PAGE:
A talk by Stefan J. Link, from Dartmouth College.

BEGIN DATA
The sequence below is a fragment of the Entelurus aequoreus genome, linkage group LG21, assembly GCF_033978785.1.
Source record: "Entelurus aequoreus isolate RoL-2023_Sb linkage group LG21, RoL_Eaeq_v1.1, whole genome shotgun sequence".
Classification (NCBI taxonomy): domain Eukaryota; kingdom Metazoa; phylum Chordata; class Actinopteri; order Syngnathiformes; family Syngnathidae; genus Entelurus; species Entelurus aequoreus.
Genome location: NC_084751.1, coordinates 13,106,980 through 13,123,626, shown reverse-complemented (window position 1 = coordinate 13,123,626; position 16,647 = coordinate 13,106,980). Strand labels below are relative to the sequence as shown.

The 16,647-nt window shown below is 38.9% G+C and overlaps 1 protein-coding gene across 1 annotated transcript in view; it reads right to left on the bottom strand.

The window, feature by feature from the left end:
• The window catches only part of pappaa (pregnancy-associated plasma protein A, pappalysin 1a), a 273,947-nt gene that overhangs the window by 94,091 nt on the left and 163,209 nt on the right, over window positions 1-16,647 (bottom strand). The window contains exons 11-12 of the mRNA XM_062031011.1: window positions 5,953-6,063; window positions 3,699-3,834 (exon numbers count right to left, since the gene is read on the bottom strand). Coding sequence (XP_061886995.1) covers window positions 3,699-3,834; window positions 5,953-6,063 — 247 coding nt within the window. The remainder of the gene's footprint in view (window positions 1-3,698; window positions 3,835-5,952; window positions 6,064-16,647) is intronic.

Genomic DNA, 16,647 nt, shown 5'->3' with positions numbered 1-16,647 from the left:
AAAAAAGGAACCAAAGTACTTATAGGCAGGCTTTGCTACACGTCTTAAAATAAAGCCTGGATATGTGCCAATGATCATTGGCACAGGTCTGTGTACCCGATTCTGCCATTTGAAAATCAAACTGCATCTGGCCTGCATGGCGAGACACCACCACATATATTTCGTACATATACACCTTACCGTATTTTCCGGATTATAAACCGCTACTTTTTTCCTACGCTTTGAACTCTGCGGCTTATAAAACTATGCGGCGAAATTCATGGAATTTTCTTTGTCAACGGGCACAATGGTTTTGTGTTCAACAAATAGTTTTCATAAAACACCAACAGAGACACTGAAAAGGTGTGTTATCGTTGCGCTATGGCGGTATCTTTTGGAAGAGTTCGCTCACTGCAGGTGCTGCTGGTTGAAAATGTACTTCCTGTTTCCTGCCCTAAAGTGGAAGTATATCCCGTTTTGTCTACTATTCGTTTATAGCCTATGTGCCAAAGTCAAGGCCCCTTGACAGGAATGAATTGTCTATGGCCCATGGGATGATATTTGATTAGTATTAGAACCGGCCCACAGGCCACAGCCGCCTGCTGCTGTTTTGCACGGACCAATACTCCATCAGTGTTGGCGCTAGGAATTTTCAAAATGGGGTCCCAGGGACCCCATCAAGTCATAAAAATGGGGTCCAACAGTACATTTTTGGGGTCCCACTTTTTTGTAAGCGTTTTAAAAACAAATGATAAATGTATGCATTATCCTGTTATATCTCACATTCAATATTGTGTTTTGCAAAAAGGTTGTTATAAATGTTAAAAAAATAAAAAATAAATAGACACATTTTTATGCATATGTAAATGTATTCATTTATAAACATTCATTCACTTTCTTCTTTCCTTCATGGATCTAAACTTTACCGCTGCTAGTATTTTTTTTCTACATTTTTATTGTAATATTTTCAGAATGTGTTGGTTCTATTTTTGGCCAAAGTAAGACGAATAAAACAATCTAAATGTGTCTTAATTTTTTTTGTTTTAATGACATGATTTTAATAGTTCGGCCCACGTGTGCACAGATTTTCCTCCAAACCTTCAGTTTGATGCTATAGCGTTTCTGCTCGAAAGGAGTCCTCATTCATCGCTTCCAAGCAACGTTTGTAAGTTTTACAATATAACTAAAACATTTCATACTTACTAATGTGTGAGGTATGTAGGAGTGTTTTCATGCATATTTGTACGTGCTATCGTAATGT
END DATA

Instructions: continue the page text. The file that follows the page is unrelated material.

Stefan Link’s paper explores how the industrializing states of Europe turned to mass production and Fordism in the 1930s by investigating what their motives were, how they did it, and what the consequences of this transition were for the future. It shows how Europeans looked to Detroit as the capital of the twentieth century – that era evoked by post-liberal radicals and modernizers of the 1930s in repudiation of obsolete political and economic precepts. Where the nineteenth century had been the age of liberalism, the twentieth would be a post-liberal era; the nineteenth century championed individualism, the twentieth would be the century of the collective, of the “people” and of “space”. If the nineteenth century was the era of laissez-faire, the twentieth century would be the era of economic dirigisme, which was embodied by the invocation of a new style of organization called Fordism. Fordism’s expansion into Europe during the 1930s, Link argues, is the first chapter of a larger story of Fordism’s globalization and spread across the world throughout the whole of the twentieth century.
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